When NBC Entertainment chairman Bob Greenblatt said goodbye to his job in September after eight years, he became a free agent just when the largest players in media were taking a hard look at their management ranks.
At the time, a top TV producer dubbed Greenblatt a “lethal weapon” that could be drawn by any number of media and tech giants looking to shake up their leadership status quo.
For weeks, there were rumblings about the former head of NBC and Showtime moving into a plum post at Apple, or taking the helm of CBS Corp., or replacing Richard Plepler at the top of HBO. On March 4, Greenblatt landed as chairman of WarnerMedia Entertainment and Direct to Consumer, overseeing HBO, TNT, TBS, TruTV and WarnerMedia’s nascent streaming services. WarnerMedia’s parent company, AT&T, accelerated the pace of a restructuring that had already been contemplated in order to craft a portfolio for Greenblatt that was bigger than the industry rumor mill envisioned.
Greenblatt’s arrival — and Plepler’s departure after 27 years with HBO — marks the latest round of high-level executive musical chairs that has rattled the industry over the past 18 months. Whether it’s Greenblatt at WarnerMedia, Peter Rice and Dana Walden moving to Disney, Jennifer Salke at Amazon, Channing Dungey at Netflix or Charlie Collier at Fox Corp., an unprecedented number of prominent senior managers have changed jobs in a short period of time. That amounts to a clutch of hard-charging executives being unleashed with money to spend, mountains to climb and a lot to prove, to themselves and to their once and future colleagues in a highly competitive, shifting landscape.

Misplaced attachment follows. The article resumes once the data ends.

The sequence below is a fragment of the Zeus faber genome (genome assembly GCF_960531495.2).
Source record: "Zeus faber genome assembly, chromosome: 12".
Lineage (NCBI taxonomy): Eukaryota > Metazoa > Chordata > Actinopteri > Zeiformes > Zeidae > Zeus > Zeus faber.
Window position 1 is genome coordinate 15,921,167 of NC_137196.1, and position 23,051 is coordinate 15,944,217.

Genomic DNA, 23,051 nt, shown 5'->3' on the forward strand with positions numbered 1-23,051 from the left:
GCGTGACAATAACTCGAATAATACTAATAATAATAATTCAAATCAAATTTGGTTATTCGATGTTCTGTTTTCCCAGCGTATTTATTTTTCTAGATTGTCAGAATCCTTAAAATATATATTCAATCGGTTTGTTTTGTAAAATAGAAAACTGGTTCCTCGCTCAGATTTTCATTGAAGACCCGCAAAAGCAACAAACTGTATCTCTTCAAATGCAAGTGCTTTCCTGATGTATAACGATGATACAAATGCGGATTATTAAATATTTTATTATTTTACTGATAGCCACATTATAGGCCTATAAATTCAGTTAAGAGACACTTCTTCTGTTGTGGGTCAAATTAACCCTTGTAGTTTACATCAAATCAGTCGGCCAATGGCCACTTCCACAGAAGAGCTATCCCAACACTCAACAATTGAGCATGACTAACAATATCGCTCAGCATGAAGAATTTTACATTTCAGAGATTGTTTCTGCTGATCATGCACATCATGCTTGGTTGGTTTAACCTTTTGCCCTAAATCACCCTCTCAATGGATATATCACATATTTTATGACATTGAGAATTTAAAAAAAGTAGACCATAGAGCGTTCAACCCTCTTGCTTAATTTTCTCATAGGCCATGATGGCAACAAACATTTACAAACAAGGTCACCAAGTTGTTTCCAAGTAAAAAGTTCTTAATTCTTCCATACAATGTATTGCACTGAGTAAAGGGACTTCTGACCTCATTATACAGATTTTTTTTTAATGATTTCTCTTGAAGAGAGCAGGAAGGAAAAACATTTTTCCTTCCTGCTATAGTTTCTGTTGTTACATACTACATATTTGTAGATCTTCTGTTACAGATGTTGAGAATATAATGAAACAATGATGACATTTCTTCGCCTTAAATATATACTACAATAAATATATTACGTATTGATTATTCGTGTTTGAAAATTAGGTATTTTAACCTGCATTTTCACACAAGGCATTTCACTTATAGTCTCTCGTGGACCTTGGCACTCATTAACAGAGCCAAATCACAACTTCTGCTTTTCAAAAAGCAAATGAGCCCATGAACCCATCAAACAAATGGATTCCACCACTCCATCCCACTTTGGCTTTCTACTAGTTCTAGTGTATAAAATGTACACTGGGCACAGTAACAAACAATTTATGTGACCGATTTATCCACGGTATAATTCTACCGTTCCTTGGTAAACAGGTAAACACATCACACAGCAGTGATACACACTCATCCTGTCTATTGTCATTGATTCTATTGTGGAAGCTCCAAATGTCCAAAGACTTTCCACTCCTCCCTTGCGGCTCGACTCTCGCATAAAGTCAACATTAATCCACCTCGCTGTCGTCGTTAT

“We’re living through an extraordinary time. We’ve never seen anything like this in terms of the disruption that is going on,” says Stuart Sucherman, chairman of Sucherman Group, an executive placement firm. “The fact that people are moving around and jobs are changing is a result of all that turmoil.”
Top jobs are opening up because the largest media and entertainment firms are under pressure to reinvent a big chunk of their businesses for the streaming era. Disney, WarnerMedia and NBCUniversal are taking a big swing to follow Netflix into the direct-to-consumer streaming market with ambitious services planned for launch later this year and in 2020.